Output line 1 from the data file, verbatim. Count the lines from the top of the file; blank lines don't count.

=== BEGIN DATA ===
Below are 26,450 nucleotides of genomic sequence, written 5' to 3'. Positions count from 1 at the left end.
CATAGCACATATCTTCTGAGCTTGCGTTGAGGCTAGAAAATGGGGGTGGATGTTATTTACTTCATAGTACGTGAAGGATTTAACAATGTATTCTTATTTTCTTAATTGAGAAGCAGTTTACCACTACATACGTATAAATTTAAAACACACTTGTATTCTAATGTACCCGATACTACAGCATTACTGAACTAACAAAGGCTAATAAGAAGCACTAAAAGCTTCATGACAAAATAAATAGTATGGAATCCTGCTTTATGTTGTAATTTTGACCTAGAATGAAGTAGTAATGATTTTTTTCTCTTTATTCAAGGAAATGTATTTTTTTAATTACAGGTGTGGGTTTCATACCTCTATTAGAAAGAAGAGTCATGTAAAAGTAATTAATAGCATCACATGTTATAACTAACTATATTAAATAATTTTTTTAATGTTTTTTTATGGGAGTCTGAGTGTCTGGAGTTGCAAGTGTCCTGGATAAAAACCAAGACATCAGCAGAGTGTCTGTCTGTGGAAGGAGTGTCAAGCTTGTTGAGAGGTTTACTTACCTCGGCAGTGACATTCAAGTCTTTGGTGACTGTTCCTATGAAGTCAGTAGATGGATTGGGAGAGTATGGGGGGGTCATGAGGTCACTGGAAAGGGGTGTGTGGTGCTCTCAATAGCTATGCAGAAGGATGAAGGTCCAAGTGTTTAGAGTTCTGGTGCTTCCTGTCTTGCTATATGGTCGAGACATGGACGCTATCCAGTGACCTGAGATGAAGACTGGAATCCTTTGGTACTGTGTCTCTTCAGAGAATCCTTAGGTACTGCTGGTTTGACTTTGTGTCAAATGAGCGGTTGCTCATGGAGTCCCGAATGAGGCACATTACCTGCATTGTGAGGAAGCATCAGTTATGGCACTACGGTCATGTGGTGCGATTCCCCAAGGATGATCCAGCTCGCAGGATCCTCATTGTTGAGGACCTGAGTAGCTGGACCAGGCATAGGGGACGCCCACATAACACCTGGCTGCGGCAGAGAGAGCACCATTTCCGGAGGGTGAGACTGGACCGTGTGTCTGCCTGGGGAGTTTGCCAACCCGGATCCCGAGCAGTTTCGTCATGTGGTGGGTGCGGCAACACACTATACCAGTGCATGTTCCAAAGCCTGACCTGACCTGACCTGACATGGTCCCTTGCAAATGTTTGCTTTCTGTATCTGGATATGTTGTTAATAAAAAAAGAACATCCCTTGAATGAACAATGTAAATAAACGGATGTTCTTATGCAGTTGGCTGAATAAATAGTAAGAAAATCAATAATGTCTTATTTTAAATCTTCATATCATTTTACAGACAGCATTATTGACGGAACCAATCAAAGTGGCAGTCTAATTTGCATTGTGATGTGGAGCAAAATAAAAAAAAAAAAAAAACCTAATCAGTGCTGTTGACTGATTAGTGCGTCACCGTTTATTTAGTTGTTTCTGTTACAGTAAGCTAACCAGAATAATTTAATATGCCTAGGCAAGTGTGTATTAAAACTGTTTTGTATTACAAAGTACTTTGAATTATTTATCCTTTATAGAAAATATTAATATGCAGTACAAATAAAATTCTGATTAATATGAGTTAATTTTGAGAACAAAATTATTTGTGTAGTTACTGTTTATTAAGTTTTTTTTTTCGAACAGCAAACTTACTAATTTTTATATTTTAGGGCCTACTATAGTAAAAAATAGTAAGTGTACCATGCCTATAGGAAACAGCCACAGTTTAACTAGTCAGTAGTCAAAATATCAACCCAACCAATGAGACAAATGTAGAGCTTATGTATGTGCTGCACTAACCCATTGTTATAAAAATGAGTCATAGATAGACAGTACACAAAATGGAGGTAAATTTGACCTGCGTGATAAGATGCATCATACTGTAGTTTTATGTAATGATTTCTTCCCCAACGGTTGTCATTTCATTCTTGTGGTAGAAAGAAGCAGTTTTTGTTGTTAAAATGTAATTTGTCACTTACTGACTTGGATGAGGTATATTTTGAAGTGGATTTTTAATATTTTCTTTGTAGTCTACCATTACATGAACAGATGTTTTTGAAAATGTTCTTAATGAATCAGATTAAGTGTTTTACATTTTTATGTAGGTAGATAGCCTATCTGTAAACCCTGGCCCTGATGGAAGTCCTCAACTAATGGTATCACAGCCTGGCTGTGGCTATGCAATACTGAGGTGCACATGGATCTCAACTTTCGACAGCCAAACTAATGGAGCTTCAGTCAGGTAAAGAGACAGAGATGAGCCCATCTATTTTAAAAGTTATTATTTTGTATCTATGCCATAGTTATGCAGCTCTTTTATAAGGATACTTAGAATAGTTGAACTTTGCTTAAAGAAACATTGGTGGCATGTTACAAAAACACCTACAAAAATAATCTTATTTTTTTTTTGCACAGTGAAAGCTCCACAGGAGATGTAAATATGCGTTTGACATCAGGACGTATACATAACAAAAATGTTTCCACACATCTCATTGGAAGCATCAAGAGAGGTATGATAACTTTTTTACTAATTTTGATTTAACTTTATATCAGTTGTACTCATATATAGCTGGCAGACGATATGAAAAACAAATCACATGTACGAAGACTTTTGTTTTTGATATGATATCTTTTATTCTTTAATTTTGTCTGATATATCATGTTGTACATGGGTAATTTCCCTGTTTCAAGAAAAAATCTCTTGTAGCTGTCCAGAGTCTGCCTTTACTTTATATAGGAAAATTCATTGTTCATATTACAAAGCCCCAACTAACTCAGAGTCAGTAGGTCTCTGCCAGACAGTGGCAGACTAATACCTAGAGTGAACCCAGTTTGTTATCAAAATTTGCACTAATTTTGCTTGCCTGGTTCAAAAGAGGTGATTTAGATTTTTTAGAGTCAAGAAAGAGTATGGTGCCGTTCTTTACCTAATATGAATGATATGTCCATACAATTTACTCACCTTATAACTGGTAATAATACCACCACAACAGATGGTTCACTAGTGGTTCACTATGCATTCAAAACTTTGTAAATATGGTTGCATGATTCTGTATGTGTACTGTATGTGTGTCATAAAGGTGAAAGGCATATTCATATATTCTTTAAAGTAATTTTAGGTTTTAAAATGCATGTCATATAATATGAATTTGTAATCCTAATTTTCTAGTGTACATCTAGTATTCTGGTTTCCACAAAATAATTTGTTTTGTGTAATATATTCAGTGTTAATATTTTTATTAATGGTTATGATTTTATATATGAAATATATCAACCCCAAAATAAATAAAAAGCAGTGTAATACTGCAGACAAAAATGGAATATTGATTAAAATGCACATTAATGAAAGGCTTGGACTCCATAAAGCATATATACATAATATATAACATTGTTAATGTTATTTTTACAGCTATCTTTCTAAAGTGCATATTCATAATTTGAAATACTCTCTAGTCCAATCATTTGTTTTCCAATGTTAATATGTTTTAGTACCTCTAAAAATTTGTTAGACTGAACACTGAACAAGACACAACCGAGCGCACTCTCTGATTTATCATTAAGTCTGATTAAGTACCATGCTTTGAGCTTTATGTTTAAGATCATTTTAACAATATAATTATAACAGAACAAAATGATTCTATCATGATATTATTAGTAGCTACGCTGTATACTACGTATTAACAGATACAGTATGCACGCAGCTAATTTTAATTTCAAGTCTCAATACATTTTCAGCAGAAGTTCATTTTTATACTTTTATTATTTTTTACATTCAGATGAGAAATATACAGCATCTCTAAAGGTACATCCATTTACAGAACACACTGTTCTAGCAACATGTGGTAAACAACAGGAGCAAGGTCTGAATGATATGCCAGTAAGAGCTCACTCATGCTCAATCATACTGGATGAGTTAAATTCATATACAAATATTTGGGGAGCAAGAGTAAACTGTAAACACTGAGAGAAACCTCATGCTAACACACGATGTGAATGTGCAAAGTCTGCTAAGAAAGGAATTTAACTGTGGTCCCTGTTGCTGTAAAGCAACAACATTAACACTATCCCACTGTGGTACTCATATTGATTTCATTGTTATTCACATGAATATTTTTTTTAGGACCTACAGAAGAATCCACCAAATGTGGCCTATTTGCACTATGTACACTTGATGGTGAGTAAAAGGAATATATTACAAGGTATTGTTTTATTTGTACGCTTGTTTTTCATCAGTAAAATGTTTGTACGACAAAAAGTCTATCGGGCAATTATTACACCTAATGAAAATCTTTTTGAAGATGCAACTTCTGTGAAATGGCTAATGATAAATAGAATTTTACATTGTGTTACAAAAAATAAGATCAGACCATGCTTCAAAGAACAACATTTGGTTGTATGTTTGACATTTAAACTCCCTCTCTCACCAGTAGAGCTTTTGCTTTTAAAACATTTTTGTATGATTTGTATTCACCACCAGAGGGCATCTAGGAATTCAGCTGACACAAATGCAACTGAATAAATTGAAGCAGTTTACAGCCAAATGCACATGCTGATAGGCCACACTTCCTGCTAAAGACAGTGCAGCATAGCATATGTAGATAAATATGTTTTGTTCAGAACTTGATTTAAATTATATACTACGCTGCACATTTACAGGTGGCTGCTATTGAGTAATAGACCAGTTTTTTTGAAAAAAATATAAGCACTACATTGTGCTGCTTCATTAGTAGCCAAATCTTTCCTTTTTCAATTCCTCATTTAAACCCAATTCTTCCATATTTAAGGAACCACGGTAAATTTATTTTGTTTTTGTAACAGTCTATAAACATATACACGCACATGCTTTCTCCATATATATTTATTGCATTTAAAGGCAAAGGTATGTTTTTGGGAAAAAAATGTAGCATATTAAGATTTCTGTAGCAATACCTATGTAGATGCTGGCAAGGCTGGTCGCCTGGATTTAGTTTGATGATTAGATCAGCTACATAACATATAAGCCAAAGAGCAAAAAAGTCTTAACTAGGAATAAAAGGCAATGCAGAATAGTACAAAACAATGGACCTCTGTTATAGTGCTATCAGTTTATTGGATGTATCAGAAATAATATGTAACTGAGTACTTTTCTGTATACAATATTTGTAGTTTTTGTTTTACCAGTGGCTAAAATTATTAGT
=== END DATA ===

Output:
Below are 26,450 nucleotides of genomic sequence, written 5' to 3'. Positions count from 1 at the left end.